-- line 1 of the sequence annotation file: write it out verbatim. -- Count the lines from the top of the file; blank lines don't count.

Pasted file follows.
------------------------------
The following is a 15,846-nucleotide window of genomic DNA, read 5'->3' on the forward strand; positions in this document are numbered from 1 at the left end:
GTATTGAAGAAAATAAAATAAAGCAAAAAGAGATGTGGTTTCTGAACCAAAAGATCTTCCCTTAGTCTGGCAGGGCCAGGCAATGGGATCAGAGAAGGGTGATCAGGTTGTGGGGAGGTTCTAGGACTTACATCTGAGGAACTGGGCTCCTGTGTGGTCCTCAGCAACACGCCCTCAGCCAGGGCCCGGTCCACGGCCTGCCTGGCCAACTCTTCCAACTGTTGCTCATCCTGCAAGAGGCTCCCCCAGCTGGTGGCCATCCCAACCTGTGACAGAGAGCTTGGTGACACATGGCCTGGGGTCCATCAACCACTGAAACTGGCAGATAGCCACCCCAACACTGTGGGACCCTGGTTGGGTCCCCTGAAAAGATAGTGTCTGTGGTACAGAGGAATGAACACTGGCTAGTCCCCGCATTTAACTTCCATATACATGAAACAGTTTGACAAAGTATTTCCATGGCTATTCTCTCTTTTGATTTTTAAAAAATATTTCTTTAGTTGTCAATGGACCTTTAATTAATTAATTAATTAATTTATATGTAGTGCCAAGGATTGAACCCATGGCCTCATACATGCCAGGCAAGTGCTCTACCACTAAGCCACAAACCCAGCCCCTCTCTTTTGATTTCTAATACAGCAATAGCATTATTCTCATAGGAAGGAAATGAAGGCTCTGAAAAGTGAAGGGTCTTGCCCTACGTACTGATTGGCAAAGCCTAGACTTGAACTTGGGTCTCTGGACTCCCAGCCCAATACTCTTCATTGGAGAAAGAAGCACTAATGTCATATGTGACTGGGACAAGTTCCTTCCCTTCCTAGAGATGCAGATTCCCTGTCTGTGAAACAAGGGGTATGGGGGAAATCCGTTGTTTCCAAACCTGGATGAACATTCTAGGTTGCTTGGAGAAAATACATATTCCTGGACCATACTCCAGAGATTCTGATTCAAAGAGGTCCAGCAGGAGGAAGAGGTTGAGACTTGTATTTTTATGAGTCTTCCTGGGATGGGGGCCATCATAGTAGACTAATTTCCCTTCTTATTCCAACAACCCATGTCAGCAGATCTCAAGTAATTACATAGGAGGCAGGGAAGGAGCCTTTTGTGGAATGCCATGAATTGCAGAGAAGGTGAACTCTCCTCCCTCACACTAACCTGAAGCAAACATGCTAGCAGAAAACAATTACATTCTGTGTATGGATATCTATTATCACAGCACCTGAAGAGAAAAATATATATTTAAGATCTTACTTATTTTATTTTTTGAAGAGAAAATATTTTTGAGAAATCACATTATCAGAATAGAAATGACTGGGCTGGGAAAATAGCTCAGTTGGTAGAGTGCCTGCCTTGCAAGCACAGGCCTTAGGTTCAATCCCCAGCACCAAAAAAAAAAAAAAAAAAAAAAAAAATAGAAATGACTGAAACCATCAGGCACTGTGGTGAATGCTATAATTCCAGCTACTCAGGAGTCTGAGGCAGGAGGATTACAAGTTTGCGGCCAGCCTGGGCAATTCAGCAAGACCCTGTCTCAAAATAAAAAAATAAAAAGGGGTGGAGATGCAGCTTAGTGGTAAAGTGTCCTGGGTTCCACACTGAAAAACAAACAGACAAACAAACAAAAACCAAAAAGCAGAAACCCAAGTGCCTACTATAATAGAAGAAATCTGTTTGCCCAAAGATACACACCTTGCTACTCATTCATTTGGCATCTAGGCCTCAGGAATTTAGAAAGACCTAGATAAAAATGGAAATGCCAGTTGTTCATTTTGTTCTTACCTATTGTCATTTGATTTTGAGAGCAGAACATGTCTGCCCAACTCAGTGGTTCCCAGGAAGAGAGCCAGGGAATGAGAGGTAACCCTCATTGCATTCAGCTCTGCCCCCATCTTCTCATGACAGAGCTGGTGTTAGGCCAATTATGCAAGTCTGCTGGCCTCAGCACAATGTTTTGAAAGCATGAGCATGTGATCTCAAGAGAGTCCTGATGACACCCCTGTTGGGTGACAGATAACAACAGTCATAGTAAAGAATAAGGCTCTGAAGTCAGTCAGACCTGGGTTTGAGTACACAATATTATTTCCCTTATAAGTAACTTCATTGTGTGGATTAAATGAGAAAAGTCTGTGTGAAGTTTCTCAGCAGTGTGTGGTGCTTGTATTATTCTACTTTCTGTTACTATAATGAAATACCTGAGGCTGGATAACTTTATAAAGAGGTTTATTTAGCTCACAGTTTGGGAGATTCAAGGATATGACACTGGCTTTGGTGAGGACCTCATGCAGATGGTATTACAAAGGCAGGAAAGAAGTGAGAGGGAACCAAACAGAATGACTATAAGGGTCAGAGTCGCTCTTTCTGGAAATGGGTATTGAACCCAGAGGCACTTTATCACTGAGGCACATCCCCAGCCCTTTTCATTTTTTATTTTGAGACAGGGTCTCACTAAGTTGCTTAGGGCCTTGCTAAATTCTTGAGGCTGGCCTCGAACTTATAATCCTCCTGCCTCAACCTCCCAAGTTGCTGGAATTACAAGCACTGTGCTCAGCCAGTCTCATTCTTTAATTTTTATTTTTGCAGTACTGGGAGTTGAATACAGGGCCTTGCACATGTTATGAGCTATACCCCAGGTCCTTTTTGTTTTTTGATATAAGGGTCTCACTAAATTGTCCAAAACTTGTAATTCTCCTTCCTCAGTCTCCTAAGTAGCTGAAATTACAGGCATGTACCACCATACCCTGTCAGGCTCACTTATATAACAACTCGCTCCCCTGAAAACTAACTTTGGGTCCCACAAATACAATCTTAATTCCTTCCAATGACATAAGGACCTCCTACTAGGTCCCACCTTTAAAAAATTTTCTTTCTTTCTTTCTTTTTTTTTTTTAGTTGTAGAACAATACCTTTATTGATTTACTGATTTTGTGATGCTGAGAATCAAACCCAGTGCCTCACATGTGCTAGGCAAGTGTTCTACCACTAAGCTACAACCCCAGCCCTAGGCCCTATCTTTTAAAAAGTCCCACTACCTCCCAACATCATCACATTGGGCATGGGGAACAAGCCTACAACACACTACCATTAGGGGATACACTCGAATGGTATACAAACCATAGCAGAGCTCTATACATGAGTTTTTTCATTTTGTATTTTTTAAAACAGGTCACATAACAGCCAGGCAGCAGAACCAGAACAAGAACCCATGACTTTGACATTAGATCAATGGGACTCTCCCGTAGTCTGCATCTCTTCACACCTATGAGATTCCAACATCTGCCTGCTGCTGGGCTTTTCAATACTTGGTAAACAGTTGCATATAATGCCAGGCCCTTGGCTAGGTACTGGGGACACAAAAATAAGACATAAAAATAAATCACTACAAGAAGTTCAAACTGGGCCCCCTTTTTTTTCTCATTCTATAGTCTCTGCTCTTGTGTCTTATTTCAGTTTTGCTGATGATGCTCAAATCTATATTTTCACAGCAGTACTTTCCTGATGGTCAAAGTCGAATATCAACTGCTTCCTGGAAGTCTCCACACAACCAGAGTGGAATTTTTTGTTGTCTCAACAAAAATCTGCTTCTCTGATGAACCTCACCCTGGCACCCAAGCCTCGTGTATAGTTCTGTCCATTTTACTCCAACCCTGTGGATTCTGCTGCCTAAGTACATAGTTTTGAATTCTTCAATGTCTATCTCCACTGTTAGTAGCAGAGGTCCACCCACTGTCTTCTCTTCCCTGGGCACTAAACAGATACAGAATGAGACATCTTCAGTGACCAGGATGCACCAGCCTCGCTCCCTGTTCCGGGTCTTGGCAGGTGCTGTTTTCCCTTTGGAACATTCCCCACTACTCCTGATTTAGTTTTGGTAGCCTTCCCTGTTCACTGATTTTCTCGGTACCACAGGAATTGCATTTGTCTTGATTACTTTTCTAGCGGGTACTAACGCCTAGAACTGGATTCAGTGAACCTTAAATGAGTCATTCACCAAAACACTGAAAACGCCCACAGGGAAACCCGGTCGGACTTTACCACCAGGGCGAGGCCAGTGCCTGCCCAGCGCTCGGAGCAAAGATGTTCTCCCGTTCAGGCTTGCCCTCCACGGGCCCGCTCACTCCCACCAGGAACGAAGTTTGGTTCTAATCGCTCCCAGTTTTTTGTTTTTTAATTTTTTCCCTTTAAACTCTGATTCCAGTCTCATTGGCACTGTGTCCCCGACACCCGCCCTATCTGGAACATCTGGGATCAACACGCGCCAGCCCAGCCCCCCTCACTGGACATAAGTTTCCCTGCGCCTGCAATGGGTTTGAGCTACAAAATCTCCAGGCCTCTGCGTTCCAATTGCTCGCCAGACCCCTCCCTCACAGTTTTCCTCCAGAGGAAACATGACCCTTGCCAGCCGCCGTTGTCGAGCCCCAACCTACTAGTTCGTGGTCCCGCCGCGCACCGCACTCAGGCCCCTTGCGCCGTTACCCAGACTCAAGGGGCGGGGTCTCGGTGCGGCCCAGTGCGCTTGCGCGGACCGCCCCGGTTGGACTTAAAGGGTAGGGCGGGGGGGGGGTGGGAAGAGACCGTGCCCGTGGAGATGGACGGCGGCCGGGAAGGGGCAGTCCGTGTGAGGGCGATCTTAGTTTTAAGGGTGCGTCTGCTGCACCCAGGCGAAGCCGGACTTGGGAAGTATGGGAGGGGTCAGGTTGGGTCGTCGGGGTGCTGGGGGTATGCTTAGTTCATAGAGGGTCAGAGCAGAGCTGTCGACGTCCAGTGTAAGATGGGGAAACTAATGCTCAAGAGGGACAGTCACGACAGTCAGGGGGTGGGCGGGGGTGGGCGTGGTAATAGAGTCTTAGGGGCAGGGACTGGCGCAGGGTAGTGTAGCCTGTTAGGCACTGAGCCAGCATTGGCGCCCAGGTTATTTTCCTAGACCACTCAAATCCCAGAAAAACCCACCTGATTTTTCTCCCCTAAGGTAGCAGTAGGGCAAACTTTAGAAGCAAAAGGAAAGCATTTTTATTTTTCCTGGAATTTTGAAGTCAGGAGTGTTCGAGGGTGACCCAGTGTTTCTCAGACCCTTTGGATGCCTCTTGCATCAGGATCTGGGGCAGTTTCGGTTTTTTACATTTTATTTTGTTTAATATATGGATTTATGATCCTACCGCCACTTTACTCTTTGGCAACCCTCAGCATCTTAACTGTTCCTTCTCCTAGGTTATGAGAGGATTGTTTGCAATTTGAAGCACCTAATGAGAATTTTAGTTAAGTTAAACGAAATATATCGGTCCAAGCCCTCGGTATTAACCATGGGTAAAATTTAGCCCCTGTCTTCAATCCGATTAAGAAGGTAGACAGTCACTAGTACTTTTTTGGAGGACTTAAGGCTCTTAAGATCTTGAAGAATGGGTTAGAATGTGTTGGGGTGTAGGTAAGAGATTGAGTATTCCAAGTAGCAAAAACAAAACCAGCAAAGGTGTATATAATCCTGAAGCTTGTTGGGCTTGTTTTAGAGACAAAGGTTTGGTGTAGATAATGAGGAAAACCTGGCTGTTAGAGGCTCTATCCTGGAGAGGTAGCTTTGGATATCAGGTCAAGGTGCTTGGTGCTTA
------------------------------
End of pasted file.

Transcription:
The following is a 15,846-nucleotide window of genomic DNA, read 5'->3' on the forward strand; positions in this document are numbered from 1 at the left end: